From Whence We Came
Iris [3:11] – Guido Piccard
Marin MARAIS (1656-1728)
Minuet and Caprice from the D Minor Suite, Book IV [2:46]
Sitting in the Stern of a Boat - Reverend William McLeod: Whistle O’er the Lave 't; Lord Balgonie’s Favorite; Marry Me Now; The Very Last Straw – Ryan McKasson [8:14]
An BonnŠn BuŪ – Traditional Irish; The Collier’s Reel – Traditional Irish; Last Night’s Fun – Traditional Irish [5:11]
Douglas and Fiona Shearer – Jenna Reid [2:16]
Bonnie at Morn – Traditional Scottish; Amy’s – Jackie Moran [6:50]
Sophie’s Slip Jig — Jackie Moran; The Sanctuary – Enda Scahill; Far from Home – Traditional Irish [3:08]
InnestŚfrid’n efter Arvid Bršnnlund – Traditional Swedish; Amanda – Roger Tallroth [5:52]
Davis MELL (1604-1662) John Come Kiss Me Now [2:37]
Uti Dahlin – Swedish Hymn; Miss Abbott – Sue Richards [3:32]
Georg Philipp TELEMANN (1681-1767) Largo from the A minor Viola da Gamba Sonata; “Vals efter “Jonte i Byom,”— Jonas Jonsson i Norra Lit” [5:20]
Lindsay’s Keys – Carolyn Surrick [4:08]
Ginger’s – Carolyn Surrick; Be Thou My Vision – Irish Hymn [3:30]
Ensemble Galilei (Isaac Alderson (uillean pipes, Irish flute, whistles), Ryan McKasson (fiddle), Kathryn Montoya (recorders, whistles), Jackie Moran (percussion, banjo), Sue Richards (Celtic harp), Carolyn Surrick (viola da gamba))
rec. 3-6 February 2015, Sono Luminus Studios, Boyce, Virginia, USA
SONO LUMINUS DSL-92194 [56:35]
This lovely recital – it feels much more than a simple collection – is a winning blend of what looks at first sight to be traditional Scottish and Irish music and some stylistically related new compositions. However, it is much more geographically wide-ranging than that; there are original compositions from a Swede, a Belgian and a fiddler from the Norse end of Scotland; not to mention the two (French and German) excerpts from Baroque suites which do not seem out of place at all.
The level of musicianship on show here is extraordinarily high, especially in terms of how the tracks have been assembled and how the instrumentation – always apt and never gimmicky – is designed. This is done so cleverly that the result is wholly transparent and there is a natural flow both across the whole CD and within each individual track.
Each of the sets (‘medley’ doesn’t seem the right word), typically led by one of the solo instruments, is beautifully put together. A good example is the “Sitting in the Stern of a Boat” set, led by fiddler Ryan McKasson. The violin states the haunting tune of that old Scottish air alone, with the viola da gamba – absolutely the right bass instrument for this music – joining with fitting counterpoint. Then the harp joins in with the violin double-stopping, a powerful effect. This already substantial piece would have made a satisfying track on its own but there is more to come.
The jaunty “Whistle O'er The Lave O't” – originally a song by Robert Burns – ups the tempo slightly before it really gets going with fiddle accompanied by bodhran in three quick numbers. The first two are taken from Gow’s "Repository of the Dance Music of Scotland" and the track ends with an original composition by McKasson himself. Pacing and proportions are finely calculated.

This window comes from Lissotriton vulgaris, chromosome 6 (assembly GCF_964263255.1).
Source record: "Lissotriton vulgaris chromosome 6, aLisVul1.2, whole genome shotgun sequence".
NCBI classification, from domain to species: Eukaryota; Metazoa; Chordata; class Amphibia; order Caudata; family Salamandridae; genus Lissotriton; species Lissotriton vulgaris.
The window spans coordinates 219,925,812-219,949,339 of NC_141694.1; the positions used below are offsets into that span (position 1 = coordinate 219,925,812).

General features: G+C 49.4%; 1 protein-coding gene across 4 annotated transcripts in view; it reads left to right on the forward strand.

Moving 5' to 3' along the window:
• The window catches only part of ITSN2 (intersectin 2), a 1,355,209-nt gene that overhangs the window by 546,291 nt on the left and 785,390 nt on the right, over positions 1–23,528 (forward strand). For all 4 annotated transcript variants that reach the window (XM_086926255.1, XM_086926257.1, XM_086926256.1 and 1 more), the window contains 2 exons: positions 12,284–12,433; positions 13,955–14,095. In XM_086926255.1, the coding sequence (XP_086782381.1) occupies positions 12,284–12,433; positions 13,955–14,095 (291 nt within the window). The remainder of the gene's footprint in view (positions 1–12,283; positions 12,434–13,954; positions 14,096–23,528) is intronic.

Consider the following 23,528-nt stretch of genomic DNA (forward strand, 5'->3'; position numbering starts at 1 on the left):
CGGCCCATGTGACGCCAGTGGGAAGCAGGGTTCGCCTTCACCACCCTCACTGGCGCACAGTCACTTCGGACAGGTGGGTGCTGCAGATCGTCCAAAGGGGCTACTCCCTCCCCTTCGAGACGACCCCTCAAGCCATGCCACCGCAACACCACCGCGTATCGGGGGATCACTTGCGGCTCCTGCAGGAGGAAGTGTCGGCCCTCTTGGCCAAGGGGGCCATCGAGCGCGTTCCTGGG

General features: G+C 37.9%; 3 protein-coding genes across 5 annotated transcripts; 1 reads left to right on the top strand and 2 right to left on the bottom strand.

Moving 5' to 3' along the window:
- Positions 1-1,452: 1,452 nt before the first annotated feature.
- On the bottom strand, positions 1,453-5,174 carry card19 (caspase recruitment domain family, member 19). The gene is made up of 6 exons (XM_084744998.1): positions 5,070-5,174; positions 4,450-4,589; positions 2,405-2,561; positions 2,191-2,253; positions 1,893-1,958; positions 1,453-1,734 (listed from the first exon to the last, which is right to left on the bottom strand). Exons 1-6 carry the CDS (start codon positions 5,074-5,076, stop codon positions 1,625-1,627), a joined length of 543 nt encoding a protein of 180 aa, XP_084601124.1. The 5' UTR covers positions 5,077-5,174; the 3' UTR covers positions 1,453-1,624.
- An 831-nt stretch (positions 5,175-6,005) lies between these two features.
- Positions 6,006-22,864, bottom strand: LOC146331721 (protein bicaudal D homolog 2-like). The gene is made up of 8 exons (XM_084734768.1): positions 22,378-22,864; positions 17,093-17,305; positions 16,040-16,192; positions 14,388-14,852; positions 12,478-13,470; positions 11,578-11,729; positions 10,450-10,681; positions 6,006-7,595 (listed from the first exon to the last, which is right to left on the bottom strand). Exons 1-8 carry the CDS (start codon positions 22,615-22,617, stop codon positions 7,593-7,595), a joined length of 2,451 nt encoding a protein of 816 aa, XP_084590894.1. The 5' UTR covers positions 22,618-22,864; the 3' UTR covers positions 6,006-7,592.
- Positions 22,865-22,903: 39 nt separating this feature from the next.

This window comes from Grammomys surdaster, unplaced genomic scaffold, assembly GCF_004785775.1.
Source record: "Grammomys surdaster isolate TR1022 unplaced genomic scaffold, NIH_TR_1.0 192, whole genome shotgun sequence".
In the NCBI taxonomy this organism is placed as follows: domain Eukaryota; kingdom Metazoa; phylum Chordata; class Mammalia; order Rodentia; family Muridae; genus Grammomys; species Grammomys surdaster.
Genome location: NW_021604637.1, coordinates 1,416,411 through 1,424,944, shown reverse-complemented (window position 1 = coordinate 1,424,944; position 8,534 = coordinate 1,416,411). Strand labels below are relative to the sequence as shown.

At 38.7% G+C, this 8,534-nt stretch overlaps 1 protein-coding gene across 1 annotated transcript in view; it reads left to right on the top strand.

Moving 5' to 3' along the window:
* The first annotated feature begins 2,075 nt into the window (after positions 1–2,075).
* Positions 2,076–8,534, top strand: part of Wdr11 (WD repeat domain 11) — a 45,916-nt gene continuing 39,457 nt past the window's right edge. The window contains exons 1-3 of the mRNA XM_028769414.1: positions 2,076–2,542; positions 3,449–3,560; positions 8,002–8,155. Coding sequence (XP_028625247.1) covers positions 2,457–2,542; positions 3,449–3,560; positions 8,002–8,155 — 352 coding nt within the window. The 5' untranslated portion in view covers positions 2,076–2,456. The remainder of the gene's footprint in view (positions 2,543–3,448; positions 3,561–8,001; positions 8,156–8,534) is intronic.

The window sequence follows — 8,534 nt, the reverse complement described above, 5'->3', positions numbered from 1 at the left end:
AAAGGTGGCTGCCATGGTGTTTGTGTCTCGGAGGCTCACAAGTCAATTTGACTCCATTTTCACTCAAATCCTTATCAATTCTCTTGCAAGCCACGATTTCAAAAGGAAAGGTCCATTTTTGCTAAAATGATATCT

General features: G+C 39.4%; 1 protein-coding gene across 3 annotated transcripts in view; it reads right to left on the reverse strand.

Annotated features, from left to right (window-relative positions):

Isaac Alderson’s uillean pipes come into their own in the Irish group that follows. Again, the proportions of the set satisfy, with a lament followed by two boisterous dance tunes. The Celtic harp gets its turn as soloist in the Shetland fiddler Jenna Reid’s tune ‘Douglas and Fiona Shearer’. While the liner notes say nothing about this sweet air, the composer tells me that it was written for the wedding of friends. Several other tunes have personal dedications; Jackie Moran’s contributions are for his wife Amy – a lovely flute tune – and daughter Sophie. Sue Richards’ harp solo “Miss Abbott” is for her mother. Carolyn Surrick’s attractive “Lindsay’s Keys” celebrates another wedding while “Ginger’s” refers to a sometime member of the ensemble. Other personal connections figure in the selection of pieces by fellow folk musicians – Enda Scahill (Ireland), Guido Piccard (Belgium) and Roger Tallroth (Sweden).
The ‘early music’ inclusions work very well in the context. The Divisions for violin by Davis Mell on “John Come Kiss Me Now”, a Scottish song dating from as early as 1570, get a virtuoso performance from Kathryn Montoya, a stalwart of various baroque ensembles in the USA, on recorder and Jackie Moran on bodhran, a perfectly logical accompanist. The Marais embodies the dance theme that permeates the CD; this and the excerpt from Telemann’s sonata for viola da gamba are pieces from Carolyn Surrick’s playing history. The harp is right in the continuo part and the transition into a folk tune from the Swedish province of Jšmtland is absolutely delightful.
In the liner notes, Carolyn Surrick tells you very little about the music, preferring to meditate on the background of the musicians. Only the ensemble name and the cryptic phrase “From Whence We Came” (perhaps this is not ungrammatical in the USA) appear on the front cover with nothing to give you a clue about what’s inside. The notes suggest that this is the point, that the history of the ensemble, its personnel and experiences are what the CD is about. More meta-information than information, perhaps, but a good starting point for tracking down the references to composers and collections of traditional songs. As an inveterate researcher, that’s fine for me though not all potential buyers may feel this way.
A lovely blend of folk tunes, early music and original compositions showing a high degree of musicianship.